Web Services with Apache CXF

CXF framework is widely used to create web services. It supports a variety of protocols such as SOAP, XML/HTTP, RESTful HTTP, or CORBA and work over a variety of transports such as HTTP, JMS or JBI.

CXF has some tools like wsdl2java witch generate web service code from WSDL. This tool is very useful but it integrates some code that usually we don’t control all its details.

Photo credit: Brian A Jackson

I wrote this article to presents a concise way to create a web service with CXF and Spring. This solution has the advantage to avoid generating extra code to integrate in your project.

1 – CXF dependency

If you are using Maven you can add dependency by adding the XML code below.

<dependency>
	<groupId>org.apache.cxf</groupId>
	<artifactId>cxf-rt-frontend-jaxws</artifactId>
	<version>2.1.3</version>
</dependency>
<dependency>
	<groupId>org.apache.cxf</groupId>
	<artifactId>cxf-rt-transports-http</artifactId>
	<version>2.1.3</version>
</dependency>

2 – Web service implementation

First, add a web service interface. The code source bellow is a simple of web service that allows adding a customer to an existent JSF web application.

import javax.jws.WebService;
import com.mycompany.entity.Customer;

@WebService
public interface CustomerService {

	String SaveCustomer(Customer customer);

}


Next, write your web service implementation.

import javax.jws.WebService;
import org.springframework.beans.factory.annotation.Autowired;
import org.springframework.stereotype.Component;
import com.mycompany.dao.ICustomerDao;
import com.mycompany.entity.Customer;

@Component("customerService")
@WebService(endpointInterface = "com.mycompany.service.CustomerService")
public class CustomerServiceImpl implements CustomerService {
	
@Autowired
private ICustomerDao customerDao;

	public String SaveCustomer(Customer customer) {
		customer.setCustomerId(null);
		customer.setCustomerOrders(null);
		customerDao.save(customer);
		return "saved";
	}	
}


Finally, add spring configuration to configure the web service end point and client.

<?xml version="1.0" encoding="UTF-8"?>
<beans xmlns="http://www.springframework.org/schema/beans"
	xmlns:xsi="http://www.w3.org/2001/XMLSchema-instance" xmlns:jaxws="http://cxf.apache.org/jaxws"
	xsi:schemaLocation="
	http://www.springframework.org/schema/beans http://www.springframework.org/schema/beans/spring-beans.xsd
	http://cxf.apache.org/jaxws http://cxf.apache.org/schemas/jaxws.xsd">

	<import resource="classpath:META-INF/cxf/cxf.xml" />
	<import resource="classpath:META-INF/cxf/cxf-extension-soap.xml" />
	<import resource="classpath:META-INF/cxf/cxf-servlet.xml" />

	<jaxws:endpoint id="customerServiceEndPoint" implementor="#customerService"
		address="/CustomerService" />

	<jaxws:client id="customerServiceClient" serviceClass="com.mycompany.service.CustomerService"
		address="http://localhost:8080/myApp_JSF_CXF/ws/CustomerService" />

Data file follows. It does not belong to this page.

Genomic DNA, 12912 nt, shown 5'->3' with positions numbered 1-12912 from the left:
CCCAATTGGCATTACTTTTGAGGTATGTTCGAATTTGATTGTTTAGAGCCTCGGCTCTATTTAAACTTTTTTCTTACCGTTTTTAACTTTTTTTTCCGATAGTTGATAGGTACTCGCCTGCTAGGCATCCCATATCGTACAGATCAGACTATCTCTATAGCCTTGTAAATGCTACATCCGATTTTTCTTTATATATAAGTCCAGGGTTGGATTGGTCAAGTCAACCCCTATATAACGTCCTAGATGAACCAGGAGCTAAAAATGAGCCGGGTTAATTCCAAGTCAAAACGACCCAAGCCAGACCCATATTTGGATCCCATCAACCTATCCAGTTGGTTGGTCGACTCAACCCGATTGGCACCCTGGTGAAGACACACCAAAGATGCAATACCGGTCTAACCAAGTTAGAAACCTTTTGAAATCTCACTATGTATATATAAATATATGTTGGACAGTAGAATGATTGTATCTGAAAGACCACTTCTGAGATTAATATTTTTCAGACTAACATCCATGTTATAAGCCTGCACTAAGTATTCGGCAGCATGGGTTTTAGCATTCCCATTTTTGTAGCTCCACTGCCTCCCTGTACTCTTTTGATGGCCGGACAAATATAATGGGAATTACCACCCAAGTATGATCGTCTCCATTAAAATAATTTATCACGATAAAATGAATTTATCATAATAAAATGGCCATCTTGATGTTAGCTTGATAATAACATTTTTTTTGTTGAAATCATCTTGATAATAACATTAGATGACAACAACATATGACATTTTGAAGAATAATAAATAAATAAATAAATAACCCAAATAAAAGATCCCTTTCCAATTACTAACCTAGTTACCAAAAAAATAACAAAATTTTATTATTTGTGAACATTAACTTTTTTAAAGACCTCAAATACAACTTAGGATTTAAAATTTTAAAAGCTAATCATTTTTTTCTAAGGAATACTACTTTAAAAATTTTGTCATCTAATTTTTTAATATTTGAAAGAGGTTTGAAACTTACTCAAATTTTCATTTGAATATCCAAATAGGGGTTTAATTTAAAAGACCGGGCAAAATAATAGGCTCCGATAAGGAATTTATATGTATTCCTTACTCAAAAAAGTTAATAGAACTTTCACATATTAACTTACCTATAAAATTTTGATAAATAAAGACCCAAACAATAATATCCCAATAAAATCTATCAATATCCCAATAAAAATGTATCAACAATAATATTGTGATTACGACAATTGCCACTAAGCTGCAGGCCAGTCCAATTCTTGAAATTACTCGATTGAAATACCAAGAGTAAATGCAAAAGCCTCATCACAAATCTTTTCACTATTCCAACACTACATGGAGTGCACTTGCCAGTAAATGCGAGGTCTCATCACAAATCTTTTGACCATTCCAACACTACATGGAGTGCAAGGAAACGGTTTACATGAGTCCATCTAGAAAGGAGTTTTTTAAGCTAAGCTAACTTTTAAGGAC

</beans>

3 – Web service test

Test with SoapUi
You can use SoapUi to test your web service. In this case you don’t need to implemente a service client.

SoapUi needs a wsdl file. You can provide this URL http://localhost:8080/myApp_JSF_CXF/ws/CustomerService?wsdl.

Test with JUnit

Testing a web service with junit it’s more likely to be an integration test than a unit test because it depends on other resources. You will need to start your application server and deploy your web service before running your test.

The code source bellow uses the web service client to test the web service developed in this article.

@RunWith(SpringJUnit4ClassRunner.class)
@ContextConfiguration(locations={"/application-context-test.xml"})
public class CustomerServiceTest {
	
	@Autowired
	@Qualifier("customerServiceClient")
	private CustomerService customerServiceClient;

	@Test
	public void SaveCustomerClientTest() {
		Customer customer = new Customer(25, "nameTest","adresse", "city", "state", "123", "0606060606", null);
		assertEquals("saved", customerServiceClient.SaveCustomer(customer));	
	}
}

Enhance your pictures with Gimp

Gimp is an open-source alternative for Photoshop. It has all basic picture editing tools and many advanced features. It is a freely distributed program for such tasks as photo retouching, image composition and image authoring. It is compatible with most operating systems (Windows, Linux, MacOS X …).

Gimp has many tools to manage color saturation, brightness, contrast … The picture bellow presents the GIMP user interface and how to adjust a picture color curve.

In this portrait image I made some other changes in the background of the picture like hiding some part and applying a blur filter. There is a lot of free tutorials about Gimp. To make those changes I used this link : http://gimpguru.org/tutorials

Original picture

Modified picture

I think GIMP is very good tool to edit and enhance pictures. I find it better than pictures editing software provided with my camera which are a little bit basic and which change from one constructor to another.